When we apply these rules to the facts of the instant case, we cannot conclude that the trial court abused its discretion in refusing to set aside the judgment and vacate the default. See Wattson v. Dillon, (Cal.Sup.) 56 P.(2d) 220; Shearman v. Jorgensen, 106 Cal. 483, 39 P. 863; Redding, etc., Co. v. National Surety Co., 18 Cal.App. 488, 123 P. 544; Gill v. Peppin, 41 Cal.App. 487, 182 P. 815; Essig v. Seaman, 89 Cal.App. 295, 264 P. 552.

No serious consideration need be given to Dike's excuse that he was not familiar with judicial procedure. He was a man of considerable business experience. He received two copies of the summons and complaint. The summons was in the usual form and notified him to appear and answer within ten days. If he were unfamiliar with judicial proceedings, he should have at least read the summons and informed himself on the time given him to appear. When he mailed the summons and complaint to his attorneys, he did not inform them of the time of service. He left his office before a reply could have been expected from his attorneys owing to an intervening holiday and did not return until after the time to answer had expired. Though he had others in his office, he gave no one authority to open his mail or to attend to this most important matter during his absence. When he received a tacit offer from an attorney for plaintiff to vacate the defaults, he did not communicate it to his attorneys so that they might act upon it. A study of the record leaves the conclusion that Dike was inexcusably careless with no reasonable excuse being shown for his negligence. His attorneys were in no manner to blame as they acted within a reasonable time after being informed of the carelessness of their client.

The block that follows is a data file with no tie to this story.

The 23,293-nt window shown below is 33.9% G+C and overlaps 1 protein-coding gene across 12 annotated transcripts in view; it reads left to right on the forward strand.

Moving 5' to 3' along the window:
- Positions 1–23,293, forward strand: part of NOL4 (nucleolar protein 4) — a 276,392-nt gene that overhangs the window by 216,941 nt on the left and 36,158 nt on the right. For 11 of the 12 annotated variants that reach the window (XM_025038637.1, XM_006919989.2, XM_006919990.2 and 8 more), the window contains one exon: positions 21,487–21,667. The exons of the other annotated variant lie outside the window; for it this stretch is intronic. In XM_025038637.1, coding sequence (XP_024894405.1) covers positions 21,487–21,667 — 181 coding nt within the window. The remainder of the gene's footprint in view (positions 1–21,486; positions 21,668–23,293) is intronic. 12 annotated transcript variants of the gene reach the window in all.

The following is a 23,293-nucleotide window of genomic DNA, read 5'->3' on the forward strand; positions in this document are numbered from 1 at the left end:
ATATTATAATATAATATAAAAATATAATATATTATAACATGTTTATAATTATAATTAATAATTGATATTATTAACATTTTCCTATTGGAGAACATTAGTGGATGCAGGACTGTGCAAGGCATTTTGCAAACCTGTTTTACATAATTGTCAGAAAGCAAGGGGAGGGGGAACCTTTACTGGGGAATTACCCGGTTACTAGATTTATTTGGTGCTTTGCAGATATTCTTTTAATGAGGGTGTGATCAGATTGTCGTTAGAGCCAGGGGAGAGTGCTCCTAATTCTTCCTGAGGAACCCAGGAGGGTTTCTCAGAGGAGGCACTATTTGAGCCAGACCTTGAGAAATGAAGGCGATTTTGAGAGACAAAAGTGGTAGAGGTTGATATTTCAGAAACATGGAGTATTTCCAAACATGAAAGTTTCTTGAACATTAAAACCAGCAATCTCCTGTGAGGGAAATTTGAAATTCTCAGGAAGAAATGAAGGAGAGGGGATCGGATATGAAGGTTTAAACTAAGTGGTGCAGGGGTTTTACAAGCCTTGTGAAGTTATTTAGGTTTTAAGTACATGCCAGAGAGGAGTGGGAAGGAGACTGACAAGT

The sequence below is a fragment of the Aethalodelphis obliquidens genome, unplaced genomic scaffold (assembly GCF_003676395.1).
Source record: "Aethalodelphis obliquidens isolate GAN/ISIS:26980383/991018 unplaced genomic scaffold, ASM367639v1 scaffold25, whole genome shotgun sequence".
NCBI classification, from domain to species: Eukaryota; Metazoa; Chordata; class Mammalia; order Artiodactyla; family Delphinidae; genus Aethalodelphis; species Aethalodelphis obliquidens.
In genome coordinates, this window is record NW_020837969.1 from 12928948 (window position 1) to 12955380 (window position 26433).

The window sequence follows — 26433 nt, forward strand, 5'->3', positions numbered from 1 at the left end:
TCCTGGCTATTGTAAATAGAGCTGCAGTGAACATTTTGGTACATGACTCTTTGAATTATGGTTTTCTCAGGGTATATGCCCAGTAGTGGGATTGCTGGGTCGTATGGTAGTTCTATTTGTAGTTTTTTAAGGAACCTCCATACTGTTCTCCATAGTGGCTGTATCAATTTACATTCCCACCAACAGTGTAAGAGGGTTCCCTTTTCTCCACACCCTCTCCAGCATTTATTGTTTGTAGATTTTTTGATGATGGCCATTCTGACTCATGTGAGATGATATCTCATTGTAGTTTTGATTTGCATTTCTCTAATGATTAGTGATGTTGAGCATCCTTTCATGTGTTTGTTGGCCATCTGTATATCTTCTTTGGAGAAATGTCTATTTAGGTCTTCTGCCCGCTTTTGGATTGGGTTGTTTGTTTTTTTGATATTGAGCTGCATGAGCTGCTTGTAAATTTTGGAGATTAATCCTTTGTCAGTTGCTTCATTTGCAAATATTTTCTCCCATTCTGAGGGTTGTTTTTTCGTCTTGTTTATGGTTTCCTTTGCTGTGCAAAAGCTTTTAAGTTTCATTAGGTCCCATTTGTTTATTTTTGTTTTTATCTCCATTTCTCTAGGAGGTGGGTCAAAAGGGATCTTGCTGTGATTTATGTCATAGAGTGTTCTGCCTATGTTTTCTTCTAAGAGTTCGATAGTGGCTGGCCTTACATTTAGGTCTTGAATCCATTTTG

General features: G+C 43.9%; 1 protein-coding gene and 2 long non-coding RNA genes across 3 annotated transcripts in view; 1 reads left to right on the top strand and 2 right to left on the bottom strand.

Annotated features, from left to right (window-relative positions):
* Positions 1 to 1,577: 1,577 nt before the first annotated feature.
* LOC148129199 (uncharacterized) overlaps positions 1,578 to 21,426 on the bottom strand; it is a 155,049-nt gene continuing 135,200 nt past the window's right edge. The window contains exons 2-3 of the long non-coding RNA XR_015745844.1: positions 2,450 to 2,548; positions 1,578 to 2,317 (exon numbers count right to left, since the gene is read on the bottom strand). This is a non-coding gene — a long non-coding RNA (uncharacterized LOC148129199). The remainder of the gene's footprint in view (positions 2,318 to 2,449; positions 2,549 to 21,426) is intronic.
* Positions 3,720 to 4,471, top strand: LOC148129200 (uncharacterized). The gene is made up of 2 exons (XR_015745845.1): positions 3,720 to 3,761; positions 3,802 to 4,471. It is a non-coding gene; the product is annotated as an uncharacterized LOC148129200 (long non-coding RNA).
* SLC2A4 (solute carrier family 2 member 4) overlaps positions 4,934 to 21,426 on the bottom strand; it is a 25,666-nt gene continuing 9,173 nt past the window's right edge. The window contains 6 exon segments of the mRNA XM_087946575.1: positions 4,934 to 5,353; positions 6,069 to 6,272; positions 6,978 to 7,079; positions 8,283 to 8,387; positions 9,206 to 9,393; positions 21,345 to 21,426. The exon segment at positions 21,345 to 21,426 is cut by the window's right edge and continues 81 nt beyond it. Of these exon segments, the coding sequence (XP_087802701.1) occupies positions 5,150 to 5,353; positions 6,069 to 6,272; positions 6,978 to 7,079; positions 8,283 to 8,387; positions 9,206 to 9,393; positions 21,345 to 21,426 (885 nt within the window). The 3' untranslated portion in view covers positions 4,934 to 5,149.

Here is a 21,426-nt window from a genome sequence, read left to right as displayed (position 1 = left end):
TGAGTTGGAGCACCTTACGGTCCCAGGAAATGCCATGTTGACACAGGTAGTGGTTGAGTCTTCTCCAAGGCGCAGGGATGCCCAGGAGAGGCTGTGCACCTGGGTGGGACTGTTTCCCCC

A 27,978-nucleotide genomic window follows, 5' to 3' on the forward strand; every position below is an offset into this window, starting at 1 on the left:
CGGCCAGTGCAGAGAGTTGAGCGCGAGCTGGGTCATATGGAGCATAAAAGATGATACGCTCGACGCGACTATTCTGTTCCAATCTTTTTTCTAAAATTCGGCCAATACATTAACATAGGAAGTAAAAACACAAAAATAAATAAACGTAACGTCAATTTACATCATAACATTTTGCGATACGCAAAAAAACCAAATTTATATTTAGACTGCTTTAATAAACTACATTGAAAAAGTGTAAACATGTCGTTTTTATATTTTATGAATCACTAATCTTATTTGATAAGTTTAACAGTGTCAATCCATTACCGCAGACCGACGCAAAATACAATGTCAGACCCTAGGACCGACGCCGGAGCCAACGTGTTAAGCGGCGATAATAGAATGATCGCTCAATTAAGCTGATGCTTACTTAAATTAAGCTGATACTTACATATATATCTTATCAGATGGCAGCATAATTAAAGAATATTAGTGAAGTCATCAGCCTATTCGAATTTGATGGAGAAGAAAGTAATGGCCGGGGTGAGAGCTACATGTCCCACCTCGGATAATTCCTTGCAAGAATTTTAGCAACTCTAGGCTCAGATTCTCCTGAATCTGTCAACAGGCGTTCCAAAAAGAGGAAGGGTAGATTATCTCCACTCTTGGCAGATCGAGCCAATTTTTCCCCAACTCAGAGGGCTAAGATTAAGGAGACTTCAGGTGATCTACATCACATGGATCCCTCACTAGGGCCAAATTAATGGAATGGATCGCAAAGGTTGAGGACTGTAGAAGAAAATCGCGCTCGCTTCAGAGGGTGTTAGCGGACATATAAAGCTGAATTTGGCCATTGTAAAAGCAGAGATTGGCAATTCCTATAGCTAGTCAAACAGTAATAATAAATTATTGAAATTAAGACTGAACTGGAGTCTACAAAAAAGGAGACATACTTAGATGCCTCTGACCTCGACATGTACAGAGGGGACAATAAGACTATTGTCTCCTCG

Order affirmed.

MARKS, Justice.

We concur: BARNARD, P. J.; JENNINGS, J.